Tests suggest that it can measure distortion down lower than -120dB. Much of the time that's lost below the noise floor. It's fixed at 1kHz only, but that's usually enough to get a good idea of how well a circuit performs.

You can read details on this page on my website.

Attached are some FFT results from the test equipment itself (red), an OPA134 (blue) and an OPA604 (yellow). Since the 1kHz fundamental is attenuated by 30dB by the notch filter, the magnitude of harmonics etc can be read directly off the scale. Note that the OPA604 is rubbish. You can also see a lot of noise picked up below 1kHz. I'm still working on trying to reduce that, although it doesn't affect this particular type of measurement.

Your results look nice.
I built wien-bridge oscillator from op37 with classical bulb stabilation. Best i could do was something 0.0007% distortion with OLD aureal wortex2. Needed quite heavy aweraging as this was at least 10db below noise floor. i couldnt find bulb that is specified in linear appnote anywhere but after trying couple of choices and fiddling around with component values i could reach that 0.0007%

I abandoned that project because at this low level of distortion oscillator took half an hour to stabilize and if i knocked pcb even lightly it went unstable. And sometimes it didnt start to oscillate, little knock on tin case and it started. Next life I am going to try LDR in feedback.
 
OPA604 is bad

My own measurements suggest that even OPA134 and OPA2134 have quite high THD, especially at supply voltages below +/-8V. The 0.0008% claimed in the datasheet will only stand at the most optimal conditions. At normal line level the real value is more like 0.01% from 20 - 20.000 Hz.

I recommend OPA627 which has ultra low THD under almost any circumstances, making it the best choice for building THD measurement filters.
 
Re: As an experiment .....

mwmkravchenko said:
Mr. Evil

Can the refresh rate be altered? Gremlins in the mix seldom make any sense. Sometimes the only way to find them is to start a process of elimination.

Mark

You are correct on that point -- I have traced problems to bad fluorescent bulbs, a soldering station which wasn't turned off, a nearby power cord which should have been out of the way, inadvertent mxing of two signals.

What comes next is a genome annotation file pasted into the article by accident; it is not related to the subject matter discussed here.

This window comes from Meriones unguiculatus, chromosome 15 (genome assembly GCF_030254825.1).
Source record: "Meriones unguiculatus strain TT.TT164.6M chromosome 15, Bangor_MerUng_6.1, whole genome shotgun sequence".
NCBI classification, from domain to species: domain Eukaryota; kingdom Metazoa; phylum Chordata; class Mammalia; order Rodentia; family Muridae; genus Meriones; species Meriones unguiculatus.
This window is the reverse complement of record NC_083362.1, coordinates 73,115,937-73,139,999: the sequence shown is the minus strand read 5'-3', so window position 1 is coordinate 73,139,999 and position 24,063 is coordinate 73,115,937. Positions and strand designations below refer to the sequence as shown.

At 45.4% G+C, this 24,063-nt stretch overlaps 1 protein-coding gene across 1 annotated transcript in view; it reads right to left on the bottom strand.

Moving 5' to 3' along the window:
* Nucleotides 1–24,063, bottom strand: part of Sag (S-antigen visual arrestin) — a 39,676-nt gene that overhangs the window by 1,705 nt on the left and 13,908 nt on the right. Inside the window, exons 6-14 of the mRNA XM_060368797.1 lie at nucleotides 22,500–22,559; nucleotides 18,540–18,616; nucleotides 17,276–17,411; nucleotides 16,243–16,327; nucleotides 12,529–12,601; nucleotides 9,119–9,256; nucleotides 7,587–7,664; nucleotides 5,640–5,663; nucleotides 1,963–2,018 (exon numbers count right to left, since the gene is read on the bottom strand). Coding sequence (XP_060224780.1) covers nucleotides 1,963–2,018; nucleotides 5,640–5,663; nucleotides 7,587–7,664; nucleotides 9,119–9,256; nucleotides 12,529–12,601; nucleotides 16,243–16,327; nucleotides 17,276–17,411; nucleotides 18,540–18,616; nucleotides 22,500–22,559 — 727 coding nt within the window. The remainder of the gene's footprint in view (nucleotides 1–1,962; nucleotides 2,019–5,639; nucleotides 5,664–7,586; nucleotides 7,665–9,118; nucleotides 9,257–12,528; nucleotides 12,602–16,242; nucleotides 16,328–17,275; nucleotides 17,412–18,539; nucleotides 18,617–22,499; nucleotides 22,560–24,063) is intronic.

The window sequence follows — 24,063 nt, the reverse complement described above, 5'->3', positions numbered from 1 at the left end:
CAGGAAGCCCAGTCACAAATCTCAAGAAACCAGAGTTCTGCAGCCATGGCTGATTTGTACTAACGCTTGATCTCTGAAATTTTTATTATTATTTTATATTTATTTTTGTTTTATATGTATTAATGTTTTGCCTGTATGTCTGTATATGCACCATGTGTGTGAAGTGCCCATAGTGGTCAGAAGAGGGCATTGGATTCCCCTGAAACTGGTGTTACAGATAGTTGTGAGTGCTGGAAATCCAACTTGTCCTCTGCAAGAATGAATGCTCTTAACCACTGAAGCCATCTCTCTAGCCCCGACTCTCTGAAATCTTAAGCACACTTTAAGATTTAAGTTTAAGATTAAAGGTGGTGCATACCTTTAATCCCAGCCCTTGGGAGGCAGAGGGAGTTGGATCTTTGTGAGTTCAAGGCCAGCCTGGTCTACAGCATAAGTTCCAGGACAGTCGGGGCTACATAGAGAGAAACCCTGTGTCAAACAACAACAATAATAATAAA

Recent edition of EDN described how some troubleshooting was done using the discarded magnetic head of a floppy disk-drive as a sniffer.

There is a parallel thread going with regard to diode snubbers (and this is in seemingly simple linear supplies) -- the RFI generated by a power supply can be many microvolts and the frequency can vary from a few tens of kilohertz to several megahertz. this RFI will migrate back the power supply cord, skipping over the transformer due to its capacitative coupling...the line cord acts like a radiator (antenna).
 
scott wurcer said:

BTW that zetatalk site is run by one of the most notorious internet kooks of all time.

Well, I just pointed out a link where someone seemed to have done some measurements of this "steel vs. aluminium" thing, but after that, I took a look at the web site itself and realized it was kind of... weird.

I'm not backing up this article in any way; just thought it could give some ideas.

As for me, I'm absolutely not convinced there is any real difference in terms of shielding between aluminium and steel, and especially in the low-frequency area. A good, grounded aluminium shielding should be more than adequate - if it's not, there may be some other problem with the design/layout. Almost all "EMI shielding boxes" used in electronics are made of aluminium. I may be wrong, but that's not something I would worry about...

Another thing: in this article, the guy seems to think the thicker the shielding, the better: I don't think that Faraday would necessary agree. I myself would tend to think that thicker is better against very high frequency EM radiation, but not for low-frequency.

Anyway, interesting topic nevertheless.
 
Re: OPA604 is bad

Lars Clausen said:

I recommend OPA627 which has ultra low THD under almost any circumstances, making it the best choice for building THD measurement filters.

As well it should be: the OPA627 costs almost ten times as much as the OPA134. (Around $20 a piece.) If you only need one or two, it's ok. But more than that, and you'll need to win the lottery. ;-)